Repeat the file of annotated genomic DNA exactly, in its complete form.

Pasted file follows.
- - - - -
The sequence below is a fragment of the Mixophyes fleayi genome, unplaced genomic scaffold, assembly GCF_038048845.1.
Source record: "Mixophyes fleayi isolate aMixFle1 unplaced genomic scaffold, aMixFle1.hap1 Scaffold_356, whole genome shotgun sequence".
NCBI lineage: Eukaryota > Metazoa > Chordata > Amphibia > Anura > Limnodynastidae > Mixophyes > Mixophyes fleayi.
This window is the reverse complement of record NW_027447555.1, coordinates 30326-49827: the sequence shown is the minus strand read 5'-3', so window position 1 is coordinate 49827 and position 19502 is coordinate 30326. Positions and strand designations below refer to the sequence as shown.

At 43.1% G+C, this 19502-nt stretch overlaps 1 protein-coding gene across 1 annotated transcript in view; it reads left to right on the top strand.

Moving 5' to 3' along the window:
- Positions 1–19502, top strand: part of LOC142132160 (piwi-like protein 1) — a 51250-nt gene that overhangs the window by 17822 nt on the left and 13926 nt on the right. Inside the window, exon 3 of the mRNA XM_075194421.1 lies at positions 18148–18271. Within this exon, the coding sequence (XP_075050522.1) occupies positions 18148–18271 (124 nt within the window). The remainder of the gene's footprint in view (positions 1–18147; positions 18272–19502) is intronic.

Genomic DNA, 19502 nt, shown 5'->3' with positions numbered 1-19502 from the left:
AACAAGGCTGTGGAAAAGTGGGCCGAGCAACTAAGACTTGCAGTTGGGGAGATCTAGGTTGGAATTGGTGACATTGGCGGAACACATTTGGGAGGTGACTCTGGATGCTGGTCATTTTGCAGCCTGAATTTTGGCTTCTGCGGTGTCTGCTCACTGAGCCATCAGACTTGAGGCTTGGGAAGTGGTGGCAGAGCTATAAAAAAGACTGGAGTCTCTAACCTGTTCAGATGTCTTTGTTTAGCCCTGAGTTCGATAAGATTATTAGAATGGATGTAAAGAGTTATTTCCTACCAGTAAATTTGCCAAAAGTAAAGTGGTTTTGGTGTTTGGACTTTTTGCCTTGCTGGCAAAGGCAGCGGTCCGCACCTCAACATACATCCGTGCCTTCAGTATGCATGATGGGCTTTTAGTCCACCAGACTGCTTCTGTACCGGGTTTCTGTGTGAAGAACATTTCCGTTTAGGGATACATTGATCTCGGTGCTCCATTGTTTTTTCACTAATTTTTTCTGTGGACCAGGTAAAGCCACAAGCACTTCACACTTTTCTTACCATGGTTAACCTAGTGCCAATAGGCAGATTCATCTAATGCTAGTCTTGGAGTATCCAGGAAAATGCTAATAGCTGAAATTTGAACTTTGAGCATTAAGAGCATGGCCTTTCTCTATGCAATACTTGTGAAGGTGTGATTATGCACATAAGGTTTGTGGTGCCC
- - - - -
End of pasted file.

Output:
The sequence below is a fragment of the Mixophyes fleayi genome, unplaced genomic scaffold, assembly GCF_038048845.1.
Source record: "Mixophyes fleayi isolate aMixFle1 unplaced genomic scaffold, aMixFle1.hap1 Scaffold_356, whole genome shotgun sequence".
NCBI lineage: Eukaryota > Metazoa > Chordata > Amphibia > Anura > Limnodynastidae > Mixophyes > Mixophyes fleayi.
This window is the reverse complement of record NW_027447555.1, coordinates 30326-49827: the sequence shown is the minus strand read 5'-3', so window position 1 is coordinate 49827 and position 19502 is coordinate 30326. Positions and strand designations below refer to the sequence as shown.

At 43.1% G+C, this 19502-nt stretch overlaps 1 protein-coding gene across 1 annotated transcript in view; it reads left to right on the top strand.

Moving 5' to 3' along the window:
- Positions 1–19502, top strand: part of LOC142132160 (piwi-like protein 1) — a 51250-nt gene that overhangs the window by 17822 nt on the left and 13926 nt on the right. Inside the window, exon 3 of the mRNA XM_075194421.1 lies at positions 18148–18271. Within this exon, the coding sequence (XP_075050522.1) occupies positions 18148–18271 (124 nt within the window). The remainder of the gene's footprint in view (positions 1–18147; positions 18272–19502) is intronic.

Genomic DNA, 19502 nt, shown 5'->3' with positions numbered 1-19502 from the left:
AACAAGGCTGTGGAAAAGTGGGCCGAGCAACTAAGACTTGCAGTTGGGGAGATCTAGGTTGGAATTGGTGACATTGGCGGAACACATTTGGGAGGTGACTCTGGATGCTGGTCATTTTGCAGCCTGAATTTTGGCTTCTGCGGTGTCTGCTCACTGAGCCATCAGACTTGAGGCTTGGGAAGTGGTGGCAGAGCTATAAAAAAGACTGGAGTCTCTAACCTGTTCAGATGTCTTTGTTTAGCCCTGAGTTCGATAAGATTATTAGAATGGATGTAAAGAGTTATTTCCTACCAGTAAATTTGCCAAAAGTAAAGTGGTTTTGGTGTTTGGACTTTTTGCCTTGCTGGCAAAGGCAGCGGTCCGCACCTCAACATACATCCGTGCCTTCAGTATGCATGATGGGCTTTTAGTCCACCAGACTGCTTCTGTACCGGGTTTCTGTGTGAAGAACATTTCCGTTTAGGGATACATTGATCTCGGTGCTCCATTGTTTTTTCACTAATTTTTTCTGTGGACCAGGTAAAGCCACAAGCACTTCACACTTTTCTTACCATGGTTAACCTAGTGCCAATAGGCAGATTCATCTAATGCTAGTCTTGGAGTATCCAGGAAAATGCTAATAGCTGAAATTTGAACTTTGAGCATTAAGAGCATGGCCTTTCTCTATGCAATACTTGTGAAGGTGTGATTATGCACATAAGGTTTGTGGTGCCC